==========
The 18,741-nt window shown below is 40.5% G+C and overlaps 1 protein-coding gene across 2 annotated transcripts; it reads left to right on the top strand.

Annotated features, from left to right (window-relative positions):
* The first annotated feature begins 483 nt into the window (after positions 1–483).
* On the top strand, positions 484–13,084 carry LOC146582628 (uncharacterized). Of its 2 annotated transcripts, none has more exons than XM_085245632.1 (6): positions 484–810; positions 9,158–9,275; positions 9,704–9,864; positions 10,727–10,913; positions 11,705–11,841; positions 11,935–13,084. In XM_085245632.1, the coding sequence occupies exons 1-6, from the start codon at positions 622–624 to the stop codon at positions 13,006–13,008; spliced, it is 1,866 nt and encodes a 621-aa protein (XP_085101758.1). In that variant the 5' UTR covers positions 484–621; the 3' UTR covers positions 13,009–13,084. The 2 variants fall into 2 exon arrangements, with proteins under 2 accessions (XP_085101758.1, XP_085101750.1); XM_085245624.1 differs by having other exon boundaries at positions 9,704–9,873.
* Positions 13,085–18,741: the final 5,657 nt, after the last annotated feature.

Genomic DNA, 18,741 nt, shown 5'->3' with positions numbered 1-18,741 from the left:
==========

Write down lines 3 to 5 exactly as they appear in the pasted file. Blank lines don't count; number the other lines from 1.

* The first annotated feature begins 483 nt into the window (after positions 1–483).
* On the top strand, positions 484–13,084 carry LOC146582628 (uncharacterized). Of its 2 annotated transcripts, none has more exons than XM_085245632.1 (6): positions 484–810; positions 9,158–9,275; positions 9,704–9,864; positions 10,727–10,913; positions 11,705–11,841; positions 11,935–13,084. In XM_085245632.1, the coding sequence occupies exons 1-6, from the start codon at positions 622–624 to the stop codon at positions 13,006–13,008; spliced, it is 1,866 nt and encodes a 621-aa protein (XP_085101758.1). In that variant the 5' UTR covers positions 484–621; the 3' UTR covers positions 13,009–13,084. The 2 variants fall into 2 exon arrangements, with proteins under 2 accessions (XP_085101758.1, XP_085101750.1); XM_085245624.1 differs by having other exon boundaries at positions 9,704–9,873.
* Positions 13,085–18,741: the final 5,657 nt, after the last annotated feature.